To me, music is the perfect language. Beyond mere words, it speaks to us in crescendos and valleys, an ever-changing, liquid speech that allows us to convey what we can scarcely articulate. Through a haze of pain and confusion, music allows me to reach Namine’s heart. To stop the fear, the tears, and all this misery: to say I am here. Whatever may come, I am here. My love is enough.
When Namine woke up, she was lost. Only barely coming out of a drug-enforced sleep, her first words to me post-procedure were “Daddy! Get – me – out – of – here – NOW!” Can’t say I blame her, either. At times, she was barely comprehensible, crying so hard from pain and fear that only Jessica and I could understand her, pleading to be able to go home. To get away from this harsh place, this place of bad memories.
Namine is a daddy’s girl, but even the best-behaved daddy’s girl can be distraught and inconsolable. But Namine and I share something more; a love of music. And not just music in general – there are a few certain songs that I sing to her, that we sing together. I can’t explain it; I only know that when I sing to Namine, everything else fades. My worries, her pain: all gone.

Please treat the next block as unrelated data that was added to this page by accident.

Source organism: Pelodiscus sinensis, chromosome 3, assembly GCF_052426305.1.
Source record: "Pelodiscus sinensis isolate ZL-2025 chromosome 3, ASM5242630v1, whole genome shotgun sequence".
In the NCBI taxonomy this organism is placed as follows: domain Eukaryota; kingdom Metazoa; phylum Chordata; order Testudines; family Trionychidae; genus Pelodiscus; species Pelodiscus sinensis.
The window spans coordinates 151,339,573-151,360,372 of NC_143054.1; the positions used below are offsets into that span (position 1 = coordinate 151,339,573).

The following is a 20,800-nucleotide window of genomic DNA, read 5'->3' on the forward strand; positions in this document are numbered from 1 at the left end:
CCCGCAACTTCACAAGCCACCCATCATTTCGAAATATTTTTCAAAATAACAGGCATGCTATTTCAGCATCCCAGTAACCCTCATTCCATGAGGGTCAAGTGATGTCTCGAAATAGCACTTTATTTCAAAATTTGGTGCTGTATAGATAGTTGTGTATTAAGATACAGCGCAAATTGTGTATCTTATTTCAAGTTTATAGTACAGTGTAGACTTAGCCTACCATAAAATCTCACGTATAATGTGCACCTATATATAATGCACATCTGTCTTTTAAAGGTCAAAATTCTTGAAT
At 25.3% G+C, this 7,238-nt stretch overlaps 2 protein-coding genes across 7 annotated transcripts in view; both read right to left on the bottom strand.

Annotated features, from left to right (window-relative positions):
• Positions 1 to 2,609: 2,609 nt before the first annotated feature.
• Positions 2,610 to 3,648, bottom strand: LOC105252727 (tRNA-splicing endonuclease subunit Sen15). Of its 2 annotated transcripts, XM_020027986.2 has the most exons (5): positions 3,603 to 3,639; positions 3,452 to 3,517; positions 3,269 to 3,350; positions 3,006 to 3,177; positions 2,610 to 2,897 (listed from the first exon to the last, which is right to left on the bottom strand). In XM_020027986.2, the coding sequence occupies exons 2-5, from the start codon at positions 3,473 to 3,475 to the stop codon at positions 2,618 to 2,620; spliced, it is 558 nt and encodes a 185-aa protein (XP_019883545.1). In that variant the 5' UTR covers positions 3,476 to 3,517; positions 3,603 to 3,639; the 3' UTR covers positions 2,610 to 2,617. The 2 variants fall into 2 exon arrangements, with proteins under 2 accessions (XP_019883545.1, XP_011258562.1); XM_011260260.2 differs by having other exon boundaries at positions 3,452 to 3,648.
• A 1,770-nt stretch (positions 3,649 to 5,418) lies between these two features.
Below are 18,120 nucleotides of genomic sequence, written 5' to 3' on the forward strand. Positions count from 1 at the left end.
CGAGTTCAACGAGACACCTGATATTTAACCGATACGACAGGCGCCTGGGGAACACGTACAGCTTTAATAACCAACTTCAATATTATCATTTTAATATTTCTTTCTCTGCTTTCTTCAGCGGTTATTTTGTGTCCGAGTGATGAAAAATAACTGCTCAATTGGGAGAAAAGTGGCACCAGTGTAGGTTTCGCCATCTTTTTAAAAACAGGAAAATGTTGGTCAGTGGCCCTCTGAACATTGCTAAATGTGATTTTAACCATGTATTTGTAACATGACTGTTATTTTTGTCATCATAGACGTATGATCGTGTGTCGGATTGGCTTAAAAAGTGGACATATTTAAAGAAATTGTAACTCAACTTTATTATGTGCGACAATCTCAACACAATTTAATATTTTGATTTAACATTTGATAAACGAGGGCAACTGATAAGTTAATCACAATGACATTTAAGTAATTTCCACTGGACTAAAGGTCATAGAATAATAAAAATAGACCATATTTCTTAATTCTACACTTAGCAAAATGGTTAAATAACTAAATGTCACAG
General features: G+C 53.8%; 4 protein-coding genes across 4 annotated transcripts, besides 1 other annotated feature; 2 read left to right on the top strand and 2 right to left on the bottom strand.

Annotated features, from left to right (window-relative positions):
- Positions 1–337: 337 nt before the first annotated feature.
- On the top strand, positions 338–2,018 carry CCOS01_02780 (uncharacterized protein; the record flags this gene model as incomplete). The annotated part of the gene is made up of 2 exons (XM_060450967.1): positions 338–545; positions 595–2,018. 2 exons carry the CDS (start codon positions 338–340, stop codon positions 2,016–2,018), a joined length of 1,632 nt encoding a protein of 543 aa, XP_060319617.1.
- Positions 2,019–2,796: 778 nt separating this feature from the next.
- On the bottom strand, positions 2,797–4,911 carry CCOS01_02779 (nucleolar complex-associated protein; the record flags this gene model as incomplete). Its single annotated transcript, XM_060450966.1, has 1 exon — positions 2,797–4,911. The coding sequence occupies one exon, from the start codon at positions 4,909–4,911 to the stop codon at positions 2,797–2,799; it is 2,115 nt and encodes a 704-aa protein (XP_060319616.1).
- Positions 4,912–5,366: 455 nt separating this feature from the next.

Raising my voice a little (but not shouting, not angry, just trying to cut through her screams), I ask: “Namine, would you like me to sing to you?” She nods, shaking and crying, but no longer crying hard. The promise of the music we share is more; this bond is stronger than the binding the pain has on her.
Her voice is still raspy from being decannulated, but I have no trouble hearing her. “Sunshine.”
So I sing “You Are My Sunshine.” This song carries great emotion, weight, and meaning for me; my parents sang it to me when I was young. The song takes me back. I know that it means as much to Namine as it does to me, because she is no longer crying, not even whimpering. For a brief moment in time, there are no tubes or wires connected to her; there is no pain, no misery. There is only us.
The moment ends, as all moments do. But it stays with us; it is a part of our memory now, and so it is part of us. The pain is not gone, but faded a bit. Retreated, perhaps, its strength somehow diminished. Knowing we are not alone helps. Knowing we are loved, that we have help, that we have strength in others, in turn gives us strength. Love and music light our lives and keep the darkness at bay. With them, we can hold on and fight just a little bit longer.